The UK High Court today ruled that Wikileaks founder Julian Assange can be extradited to the United States, overturning a lower court decision in January that refused the extradition request due to concerns about his mental health.
Speaking immediately after the ruling was announced, Assange’s fiancee Stella Moris said, “we will appeal this decision at the earliest possible moment”. She described the high court’s ruling as “dangerous and misguided” and a “grave miscarriage of justice”.
Assange’s solicitors also issued a statement, saying they will be seeking permission to appeal this decision to the Supreme Court. The application for appeal will have to be filed within 14 days, they said.
Statement by Julian #Assange‘s solicitors following the High Court’s decision.
— Stella Moris #FreeAssangeNOW (@StellaMoris1) December 10, 2021
Assange’s solicitors said the decision of the High Court rejected three grounds of appeal argued by the US, but allowed part of the appeal which provides “assurances” – any appeal to the Supreme Court would be based on this aspect of the case, they said.
Other issues, including questions of free speech and the alleged political motivation of the US extradition request, have not yet been decided by an appeal court, the solicitors said.
The case began on 27 October when the US asked the High Court to overturn a judge’s decision that Assange should not be extradited to face charges of espionage and up to 175 years in prison.
In January of 2021, a lower court refused the US government’s request to extradite him due to concerns over his mental health. Judge Vanessa Baraitser said there was a risk he would kill himself if held in hard US prison conditions.
The US government’s lawyer, James Lewis had argued that the judge was wrong when she ruled he could commit suicide. He said the authorities in the States pledged he would not be held in an infamous “Supermax” prison, or put into isolation.
This contradicted the statements from medical professionals and a United Nations expert on torture who visited him in a British prison in 2019, who said they’d observed an alarming deterioration in his mental and physical state including “extreme stress, chronic anxiety, and intense psychological trauma”.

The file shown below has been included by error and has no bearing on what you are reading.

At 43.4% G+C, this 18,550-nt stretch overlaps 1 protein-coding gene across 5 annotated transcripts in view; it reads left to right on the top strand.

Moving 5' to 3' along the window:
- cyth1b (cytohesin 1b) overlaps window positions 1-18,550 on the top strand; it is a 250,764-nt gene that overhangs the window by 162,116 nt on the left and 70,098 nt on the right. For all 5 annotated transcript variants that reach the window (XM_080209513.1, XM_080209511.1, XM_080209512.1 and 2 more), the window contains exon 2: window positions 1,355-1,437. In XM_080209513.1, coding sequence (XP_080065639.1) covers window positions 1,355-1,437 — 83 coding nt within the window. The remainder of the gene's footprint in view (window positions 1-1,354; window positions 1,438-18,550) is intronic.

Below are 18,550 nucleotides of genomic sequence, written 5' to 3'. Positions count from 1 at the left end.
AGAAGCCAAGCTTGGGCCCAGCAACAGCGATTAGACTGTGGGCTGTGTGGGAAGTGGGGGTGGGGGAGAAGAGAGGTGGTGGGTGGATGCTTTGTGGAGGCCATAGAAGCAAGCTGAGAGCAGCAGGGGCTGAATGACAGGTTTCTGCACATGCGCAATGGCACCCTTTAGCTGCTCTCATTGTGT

Rebecca Vincent, UK Bureau Director at Reporters Without Borders who has been monitoring the trial for its duration, said the decision “marks a bleak moment for journalists and journalism around the world… Assange should be immediately released”.
“The case of Julian Assange has to be seen for what it is,” Vincent said in a BBC interview. “It’s a political case and he has been targeted for publishing information in the public interest, which should not be a crime in the US or anywhere”.
RSF director of international campaigns Rebecca Vincent said the decision “marks a bleak moment for journalists and journalism around the world… Assange should be immediately released”https://t.co/PWg6XQZ7gK
— Press Gazette (@pressgazette) December 10, 2021
Amnesty International Australia called the decision “a travesty of justice” and said that “by allowing this appeal, the High Court has chosen to accept the deeply flawed diplomatic assurances given by the US that Assange would not be held in solitary confinement in a maximum security prison”.
This is a travesty of justice. By allowing this appeal, the High Court has chosen to accept the deeply flawed diplomatic assurances given by the US that #Assange would not be held in solitary confinement in a maximum security prison https://t.co/mmUK9ZoHOO
— Amnesty International Australia ? (@amnestyOz) December 10, 2021
The charges against Assange relate to the publication of hundreds of thousands of US military reports between 2010 and 2011 on the WikiLeaks site. The leak was embarrassing for the US government as it included damning evidence of US attacks on civilians in Iraq and Afghanistan, as well as internal diplomatic cables.
The US filed 17 charges against him including conspiracy to hack US databases and publication of sensitive information.
In September, Sigurdur Ingi Thoradarson, a convicted paedophile and fraudster and also the US government main witness, admitted to lying in his testimony. He also suggested he had done so to protect himself from being convicted for other crimes.
Just weeks later, it emerged that the CIA had allegedly planned to harm, or even kill Assange and some of his associates.
One of the tens of whistleblowers alleged there were several scenarios planned to deal with Assange. they included spying and escalated to abduction and murder. They also said that the CIA plans may have included influencing the prosecution in the ongoing case against him.
One of the whistleblowers is quoted as saying, “there seemed to be no boundaries” regarding what the CIA would do.